The Teacher [Michel] made me feel accepted for who I was—being gay, and not perfect—because we were talking about something greater than [that]. In the group, we bonded over childhood turmoils and experiences that shaped our lives in negative and positive ways. We exposed our egos, which made us bond and love and forgive each other, and we became closer. It was the family you can talk to and cry with and they can help you. It was palpable. There weren’t the expectations from blood family. There was no judgment. It was unconditional acceptance. Even when new people came, and I was jaded and damaged, I still wanted them to have that initial experience I did.

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Can you describe what the nature of the culture was like, with the rules Michel handed down?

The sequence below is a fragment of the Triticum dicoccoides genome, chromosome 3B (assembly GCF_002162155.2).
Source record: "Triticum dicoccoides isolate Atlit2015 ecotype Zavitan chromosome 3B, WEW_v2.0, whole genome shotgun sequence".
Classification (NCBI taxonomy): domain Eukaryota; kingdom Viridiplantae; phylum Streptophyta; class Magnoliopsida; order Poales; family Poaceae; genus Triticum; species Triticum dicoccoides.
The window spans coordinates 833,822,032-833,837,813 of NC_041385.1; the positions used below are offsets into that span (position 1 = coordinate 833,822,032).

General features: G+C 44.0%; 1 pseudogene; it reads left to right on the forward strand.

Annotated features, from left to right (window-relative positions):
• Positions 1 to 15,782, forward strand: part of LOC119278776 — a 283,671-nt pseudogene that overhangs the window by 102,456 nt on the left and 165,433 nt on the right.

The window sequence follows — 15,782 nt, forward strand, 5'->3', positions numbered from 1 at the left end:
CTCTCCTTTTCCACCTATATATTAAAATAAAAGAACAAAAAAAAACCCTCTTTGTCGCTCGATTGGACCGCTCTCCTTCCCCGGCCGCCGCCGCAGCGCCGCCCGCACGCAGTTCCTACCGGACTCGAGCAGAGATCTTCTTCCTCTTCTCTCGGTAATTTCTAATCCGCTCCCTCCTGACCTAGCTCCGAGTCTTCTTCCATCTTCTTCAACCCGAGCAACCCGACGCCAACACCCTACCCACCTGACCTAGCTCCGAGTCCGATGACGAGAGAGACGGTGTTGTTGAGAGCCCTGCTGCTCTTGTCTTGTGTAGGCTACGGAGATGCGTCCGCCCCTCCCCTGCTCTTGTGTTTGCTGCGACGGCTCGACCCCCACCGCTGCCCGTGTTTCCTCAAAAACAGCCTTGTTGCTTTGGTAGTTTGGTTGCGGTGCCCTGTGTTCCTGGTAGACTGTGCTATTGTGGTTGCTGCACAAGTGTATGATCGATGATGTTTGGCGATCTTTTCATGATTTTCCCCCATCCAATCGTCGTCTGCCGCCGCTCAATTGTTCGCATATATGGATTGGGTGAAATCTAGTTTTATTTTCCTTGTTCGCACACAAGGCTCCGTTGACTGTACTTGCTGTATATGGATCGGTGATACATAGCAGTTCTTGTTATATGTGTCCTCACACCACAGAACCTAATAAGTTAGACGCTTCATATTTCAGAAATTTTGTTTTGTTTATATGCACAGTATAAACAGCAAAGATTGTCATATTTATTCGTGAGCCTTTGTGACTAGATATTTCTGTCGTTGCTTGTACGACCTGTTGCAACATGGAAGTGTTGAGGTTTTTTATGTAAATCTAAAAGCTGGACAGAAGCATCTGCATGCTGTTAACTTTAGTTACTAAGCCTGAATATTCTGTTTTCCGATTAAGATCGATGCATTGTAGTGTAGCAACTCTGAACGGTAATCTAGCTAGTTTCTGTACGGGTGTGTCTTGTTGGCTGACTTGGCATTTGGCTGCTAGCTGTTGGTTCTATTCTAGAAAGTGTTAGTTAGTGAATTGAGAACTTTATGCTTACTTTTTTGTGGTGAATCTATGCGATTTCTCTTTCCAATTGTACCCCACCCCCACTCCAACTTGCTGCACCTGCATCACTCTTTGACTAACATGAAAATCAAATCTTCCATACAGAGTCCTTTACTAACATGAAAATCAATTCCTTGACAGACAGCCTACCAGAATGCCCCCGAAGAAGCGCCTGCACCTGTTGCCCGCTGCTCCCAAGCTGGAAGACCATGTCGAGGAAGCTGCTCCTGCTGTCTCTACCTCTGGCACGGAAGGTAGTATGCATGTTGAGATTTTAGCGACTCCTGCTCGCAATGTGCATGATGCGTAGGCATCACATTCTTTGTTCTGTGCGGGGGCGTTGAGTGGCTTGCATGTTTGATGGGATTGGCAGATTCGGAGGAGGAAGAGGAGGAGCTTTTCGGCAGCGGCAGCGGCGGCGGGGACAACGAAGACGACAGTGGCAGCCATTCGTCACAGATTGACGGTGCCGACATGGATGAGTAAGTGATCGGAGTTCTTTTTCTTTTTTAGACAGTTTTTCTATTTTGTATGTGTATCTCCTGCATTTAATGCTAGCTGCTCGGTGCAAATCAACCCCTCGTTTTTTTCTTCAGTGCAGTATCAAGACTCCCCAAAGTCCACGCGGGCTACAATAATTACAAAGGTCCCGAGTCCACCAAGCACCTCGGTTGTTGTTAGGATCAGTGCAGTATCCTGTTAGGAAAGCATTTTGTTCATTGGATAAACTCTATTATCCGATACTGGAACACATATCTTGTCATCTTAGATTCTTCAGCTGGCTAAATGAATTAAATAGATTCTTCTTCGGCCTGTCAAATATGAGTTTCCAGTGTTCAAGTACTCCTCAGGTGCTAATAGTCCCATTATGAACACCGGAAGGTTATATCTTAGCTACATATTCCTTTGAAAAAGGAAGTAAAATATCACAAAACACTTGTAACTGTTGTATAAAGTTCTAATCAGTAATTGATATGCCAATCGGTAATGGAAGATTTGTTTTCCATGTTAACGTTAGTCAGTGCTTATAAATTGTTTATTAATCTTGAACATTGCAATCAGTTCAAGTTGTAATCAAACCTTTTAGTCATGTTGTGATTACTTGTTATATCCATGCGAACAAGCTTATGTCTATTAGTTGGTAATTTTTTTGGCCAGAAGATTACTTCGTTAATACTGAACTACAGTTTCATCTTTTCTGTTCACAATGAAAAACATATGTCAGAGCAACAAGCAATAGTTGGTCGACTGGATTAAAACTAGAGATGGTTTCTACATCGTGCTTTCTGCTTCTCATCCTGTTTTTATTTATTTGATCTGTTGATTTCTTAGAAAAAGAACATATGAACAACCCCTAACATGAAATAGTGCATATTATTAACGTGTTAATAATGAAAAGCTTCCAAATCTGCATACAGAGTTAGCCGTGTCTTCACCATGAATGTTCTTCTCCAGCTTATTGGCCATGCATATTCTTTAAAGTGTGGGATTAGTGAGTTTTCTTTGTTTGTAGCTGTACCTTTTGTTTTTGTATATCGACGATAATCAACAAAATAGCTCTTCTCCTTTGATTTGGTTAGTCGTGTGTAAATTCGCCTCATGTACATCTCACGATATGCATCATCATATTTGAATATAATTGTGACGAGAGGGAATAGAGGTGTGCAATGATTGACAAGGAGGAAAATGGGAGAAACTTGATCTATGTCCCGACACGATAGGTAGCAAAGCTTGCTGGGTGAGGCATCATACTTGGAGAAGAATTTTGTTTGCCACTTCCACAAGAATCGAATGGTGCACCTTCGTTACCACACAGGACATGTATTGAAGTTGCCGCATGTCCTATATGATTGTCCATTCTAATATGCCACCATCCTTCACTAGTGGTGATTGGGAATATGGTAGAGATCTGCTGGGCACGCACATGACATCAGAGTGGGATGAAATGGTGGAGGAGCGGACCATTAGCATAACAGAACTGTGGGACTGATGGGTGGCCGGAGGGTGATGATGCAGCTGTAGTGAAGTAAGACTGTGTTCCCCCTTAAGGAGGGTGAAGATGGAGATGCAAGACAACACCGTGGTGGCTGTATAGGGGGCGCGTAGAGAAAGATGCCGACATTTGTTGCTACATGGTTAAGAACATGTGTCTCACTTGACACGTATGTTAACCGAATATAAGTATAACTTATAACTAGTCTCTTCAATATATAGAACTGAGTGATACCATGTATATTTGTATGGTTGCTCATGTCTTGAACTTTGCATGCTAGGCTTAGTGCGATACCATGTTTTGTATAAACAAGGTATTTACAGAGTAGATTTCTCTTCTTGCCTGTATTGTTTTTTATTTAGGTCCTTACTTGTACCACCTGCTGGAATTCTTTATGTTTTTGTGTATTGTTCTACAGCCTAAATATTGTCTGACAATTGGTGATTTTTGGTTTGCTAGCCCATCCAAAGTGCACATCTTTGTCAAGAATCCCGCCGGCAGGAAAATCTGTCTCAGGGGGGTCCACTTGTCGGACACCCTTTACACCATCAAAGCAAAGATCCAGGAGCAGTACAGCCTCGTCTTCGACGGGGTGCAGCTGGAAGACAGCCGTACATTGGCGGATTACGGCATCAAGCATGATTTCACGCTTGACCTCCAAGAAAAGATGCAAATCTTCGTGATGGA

The rules were interesting because they formed over time. When we first got there, there were no rules. There was no dogma, no religious history. I was raised Catholic, so that was very refreshing. The “guidelines,” as The Teacher called them, were developed to keep you on your path. We reinforced those rules with each other. We were reiterating what he said back to each other, and we created these rules, like the rule of no sex. It was “go beyond that emotion and desire, and you can take all that energy and create a higher, more ecstatic experience.” So masturbation was draining your energy. That’s the opposite of what you want—it’s the opposite of meditation. But there was so much deception and secrets and lies, these rules were impossible to maintain. Rules shifted—don’t eat sugar, don’t drink coffee. Caffeine and sugar create turbulence to your personality and you are trying to be still. Things became extreme.